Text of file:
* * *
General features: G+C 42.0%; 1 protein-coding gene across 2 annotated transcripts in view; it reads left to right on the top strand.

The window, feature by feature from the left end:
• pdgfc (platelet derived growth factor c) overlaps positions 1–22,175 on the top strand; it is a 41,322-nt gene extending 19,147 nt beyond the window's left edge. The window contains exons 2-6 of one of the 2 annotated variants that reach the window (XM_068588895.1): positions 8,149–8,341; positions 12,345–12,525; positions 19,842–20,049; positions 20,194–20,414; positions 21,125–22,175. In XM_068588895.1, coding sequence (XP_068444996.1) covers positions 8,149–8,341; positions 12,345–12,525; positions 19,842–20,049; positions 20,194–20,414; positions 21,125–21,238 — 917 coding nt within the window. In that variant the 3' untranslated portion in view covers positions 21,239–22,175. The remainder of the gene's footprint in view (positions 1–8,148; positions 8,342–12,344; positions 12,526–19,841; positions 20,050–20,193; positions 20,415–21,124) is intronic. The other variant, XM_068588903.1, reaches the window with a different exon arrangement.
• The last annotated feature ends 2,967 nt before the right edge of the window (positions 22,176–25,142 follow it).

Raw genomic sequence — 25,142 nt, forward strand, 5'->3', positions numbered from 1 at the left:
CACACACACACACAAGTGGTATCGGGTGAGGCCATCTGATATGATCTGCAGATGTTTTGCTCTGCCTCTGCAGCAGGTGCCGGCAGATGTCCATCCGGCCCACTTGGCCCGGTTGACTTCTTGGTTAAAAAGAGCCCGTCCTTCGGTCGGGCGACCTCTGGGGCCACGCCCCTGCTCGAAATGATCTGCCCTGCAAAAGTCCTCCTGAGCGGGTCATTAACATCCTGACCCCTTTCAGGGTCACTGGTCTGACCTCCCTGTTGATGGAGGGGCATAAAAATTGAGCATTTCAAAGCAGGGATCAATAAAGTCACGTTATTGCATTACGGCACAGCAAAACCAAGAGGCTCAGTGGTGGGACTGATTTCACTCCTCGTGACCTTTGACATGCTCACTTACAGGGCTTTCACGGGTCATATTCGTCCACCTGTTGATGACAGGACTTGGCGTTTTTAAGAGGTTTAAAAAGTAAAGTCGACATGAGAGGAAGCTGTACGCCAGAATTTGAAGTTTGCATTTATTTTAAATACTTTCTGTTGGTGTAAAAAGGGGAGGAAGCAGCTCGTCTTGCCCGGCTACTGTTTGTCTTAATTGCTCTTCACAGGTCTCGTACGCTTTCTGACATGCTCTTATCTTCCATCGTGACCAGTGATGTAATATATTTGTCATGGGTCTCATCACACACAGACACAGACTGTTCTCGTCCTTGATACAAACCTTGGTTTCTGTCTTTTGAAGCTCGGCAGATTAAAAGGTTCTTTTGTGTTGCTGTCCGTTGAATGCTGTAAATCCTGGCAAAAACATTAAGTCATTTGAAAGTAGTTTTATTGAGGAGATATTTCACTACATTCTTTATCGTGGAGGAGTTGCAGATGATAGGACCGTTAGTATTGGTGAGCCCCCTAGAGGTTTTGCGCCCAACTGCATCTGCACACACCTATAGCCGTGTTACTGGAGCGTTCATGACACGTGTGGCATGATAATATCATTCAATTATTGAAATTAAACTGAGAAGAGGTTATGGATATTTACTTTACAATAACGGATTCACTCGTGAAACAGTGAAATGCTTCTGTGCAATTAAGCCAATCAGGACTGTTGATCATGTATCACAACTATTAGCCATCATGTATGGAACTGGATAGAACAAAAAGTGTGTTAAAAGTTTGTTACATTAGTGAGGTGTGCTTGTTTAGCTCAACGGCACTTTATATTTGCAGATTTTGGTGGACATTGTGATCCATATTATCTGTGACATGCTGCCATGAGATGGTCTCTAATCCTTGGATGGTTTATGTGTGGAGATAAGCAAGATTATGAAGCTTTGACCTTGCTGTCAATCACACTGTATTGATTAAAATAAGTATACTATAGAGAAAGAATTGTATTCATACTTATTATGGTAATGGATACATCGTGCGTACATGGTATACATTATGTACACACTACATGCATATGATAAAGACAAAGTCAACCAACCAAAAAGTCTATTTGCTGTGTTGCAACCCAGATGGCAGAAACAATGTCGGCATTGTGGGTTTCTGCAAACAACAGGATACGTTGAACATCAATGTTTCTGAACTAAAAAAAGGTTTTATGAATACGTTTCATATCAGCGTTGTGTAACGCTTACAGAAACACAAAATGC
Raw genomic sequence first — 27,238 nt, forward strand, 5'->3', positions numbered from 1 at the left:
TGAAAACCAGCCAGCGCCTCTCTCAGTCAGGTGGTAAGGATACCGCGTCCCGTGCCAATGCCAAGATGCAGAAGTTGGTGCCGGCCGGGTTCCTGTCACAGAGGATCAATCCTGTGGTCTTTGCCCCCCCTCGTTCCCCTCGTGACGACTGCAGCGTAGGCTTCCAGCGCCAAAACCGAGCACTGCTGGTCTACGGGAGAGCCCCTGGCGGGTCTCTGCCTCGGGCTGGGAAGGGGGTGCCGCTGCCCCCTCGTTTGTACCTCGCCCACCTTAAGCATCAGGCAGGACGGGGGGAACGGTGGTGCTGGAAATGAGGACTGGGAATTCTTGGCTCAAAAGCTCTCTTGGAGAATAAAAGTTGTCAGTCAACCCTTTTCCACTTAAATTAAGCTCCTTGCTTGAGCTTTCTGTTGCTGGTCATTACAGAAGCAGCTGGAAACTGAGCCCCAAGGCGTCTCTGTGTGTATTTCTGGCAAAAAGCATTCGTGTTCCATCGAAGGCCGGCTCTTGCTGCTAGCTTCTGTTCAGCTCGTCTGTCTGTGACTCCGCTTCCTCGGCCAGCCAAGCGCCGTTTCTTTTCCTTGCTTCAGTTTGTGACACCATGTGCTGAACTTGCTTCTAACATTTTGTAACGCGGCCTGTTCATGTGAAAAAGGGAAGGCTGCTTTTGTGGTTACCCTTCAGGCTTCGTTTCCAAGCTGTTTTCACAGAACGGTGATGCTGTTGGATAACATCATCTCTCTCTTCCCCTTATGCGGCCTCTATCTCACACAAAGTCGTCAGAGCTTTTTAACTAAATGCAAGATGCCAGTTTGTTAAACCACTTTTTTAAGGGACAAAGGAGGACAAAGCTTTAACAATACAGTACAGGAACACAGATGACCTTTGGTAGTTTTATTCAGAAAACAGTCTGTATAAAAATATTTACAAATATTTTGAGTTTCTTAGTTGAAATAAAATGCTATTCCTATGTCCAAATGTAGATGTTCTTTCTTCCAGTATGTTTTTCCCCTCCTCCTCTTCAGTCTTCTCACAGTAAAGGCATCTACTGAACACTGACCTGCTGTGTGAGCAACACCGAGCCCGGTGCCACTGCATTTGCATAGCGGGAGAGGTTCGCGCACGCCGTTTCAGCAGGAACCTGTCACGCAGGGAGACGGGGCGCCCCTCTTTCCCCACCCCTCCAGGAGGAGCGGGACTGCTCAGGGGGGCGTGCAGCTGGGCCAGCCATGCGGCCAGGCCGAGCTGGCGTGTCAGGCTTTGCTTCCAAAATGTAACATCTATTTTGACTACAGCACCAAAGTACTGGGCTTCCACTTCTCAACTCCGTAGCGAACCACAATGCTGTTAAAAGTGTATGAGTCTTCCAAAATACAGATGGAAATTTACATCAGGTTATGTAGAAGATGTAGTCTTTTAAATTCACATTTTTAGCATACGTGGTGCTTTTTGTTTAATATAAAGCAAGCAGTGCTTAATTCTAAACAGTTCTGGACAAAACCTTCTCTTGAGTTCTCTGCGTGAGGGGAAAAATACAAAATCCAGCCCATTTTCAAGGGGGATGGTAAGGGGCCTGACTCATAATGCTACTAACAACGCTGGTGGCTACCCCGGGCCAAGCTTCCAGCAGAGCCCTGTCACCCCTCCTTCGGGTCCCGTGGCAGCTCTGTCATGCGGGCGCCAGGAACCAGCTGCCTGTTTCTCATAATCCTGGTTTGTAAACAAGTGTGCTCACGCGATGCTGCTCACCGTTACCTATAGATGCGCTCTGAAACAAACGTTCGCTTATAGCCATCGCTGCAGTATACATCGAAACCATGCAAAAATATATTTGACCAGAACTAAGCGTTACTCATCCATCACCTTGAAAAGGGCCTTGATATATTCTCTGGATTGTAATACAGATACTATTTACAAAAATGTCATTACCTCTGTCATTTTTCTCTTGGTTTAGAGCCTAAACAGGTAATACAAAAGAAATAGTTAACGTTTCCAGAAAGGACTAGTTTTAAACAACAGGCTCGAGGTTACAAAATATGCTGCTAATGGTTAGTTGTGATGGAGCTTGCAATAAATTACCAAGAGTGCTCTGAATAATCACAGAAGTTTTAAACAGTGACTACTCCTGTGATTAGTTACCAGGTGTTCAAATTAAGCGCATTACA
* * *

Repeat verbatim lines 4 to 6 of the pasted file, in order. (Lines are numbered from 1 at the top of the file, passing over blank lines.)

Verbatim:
• The last annotated feature ends 2,967 nt before the right edge of the window (positions 22,176–25,142 follow it).

Raw genomic sequence — 25,142 nt, forward strand, 5'->3', positions numbered from 1 at the left:
CACACACACACACAAGTGGTATCGGGTGAGGCCATCTGATATGATCTGCAGATGTTTTGCTCTGCCTCTGCAGCAGGTGCCGGCAGATGTCCATCCGGCCCACTTGGCCCGGTTGACTTCTTGGTTAAAAAGAGCCCGTCCTTCGGTCGGGCGACCTCTGGGGCCACGCCCCTGCTCGAAATGATCTGCCCTGCAAAAGTCCTCCTGAGCGGGTCATTAACATCCTGACCCCTTTCAGGGTCACTGGTCTGACCTCCCTGTTGATGGAGGGGCATAAAAATTGAGCATTTCAAAGCAGGGATCAATAAAGTCACGTTATTGCATTACGGCACAGCAAAACCAAGAGGCTCAGTGGTGGGACTGATTTCACTCCTCGTGACCTTTGACATGCTCACTTACAGGGCTTTCACGGGTCATATTCGTCCACCTGTTGATGACAGGACTTGGCGTTTTTAAGAGGTTTAAAAAGTAAAGTCGACATGAGAGGAAGCTGTACGCCAGAATTTGAAGTTTGCATTTATTTTAAATACTTTCTGTTGGTGTAAAAAGGGGAGGAAGCAGCTCGTCTTGCCCGGCTACTGTTTGTCTTAATTGCTCTTCACAGGTCTCGTACGCTTTCTGACATGCTCTTATCTTCCATCGTGACCAGTGATGTAATATATTTGTCATGGGTCTCATCACACACAGACACAGACTGTTCTCGTCCTTGATACAAACCTTGGTTTCTGTCTTTTGAAGCTCGGCAGATTAAAAGGTTCTTTTGTGTTGCTGTCCGTTGAATGCTGTAAATCCTGGCAAAAACATTAAGTCATTTGAAAGTAGTTTTATTGAGGAGATATTTCACTACATTCTTTATCGTGGAGGAGTTGCAGATGATAGGACCGTTAGTATTGGTGAGCCCCCTAGAGGTTTTGCGCCCAACTGCATCTGCACACACCTATAGCCGTGTTACTGGAGCGTTCATGACACGTGTGGCATGATAATATCATTCAATTATTGAAATTAAACTGAGAAGAGGTTATGGATATTTACTTTACAATAACGGATTCACTCGTGAAACAGTGAAATGCTTCTGTGCAATTAAGCCAATCAGGACTGTTGATCATGTATCACAACTATTAGCCATCATGTATGGAACTGGATAGAACAAAAAGTGTGTTAAAAGTTTGTTACATTAGTGAGGTGTGCTTGTTTAGCTCAACGGCACTTTATATTTGCAGATTTTGGTGGACATTGTGATCCATATTATCTGTGACATGCTGCCATGAGATGGTCTCTAATCCTTGGATGGTTTATGTGTGGAGATAAGCAAGATTATGAAGCTTTGACCTTGCTGTCAATCACACTGTATTGATTAAAATAAGTATACTATAGAGAAAGAATTGTATTCATACTTATTATGGTAATGGATACATCGTGCGTACATGGTATACATTATGTACACACTACATGCATATGATAAAGACAAAGTCAACCAACCAAAAAGTCTATTTGCTGTGTTGCAACCCAGATGGCAGAAACAATGTCGGCATTGTGGGTTTCTGCAAACAACAGGATACGTTGAACATCAATGTTTCTGAACTAAAAAAAGGTTTTATGAATACGTTTCATATCAGCGTTGTGTAACGCTTACAGAAACACAAAATGC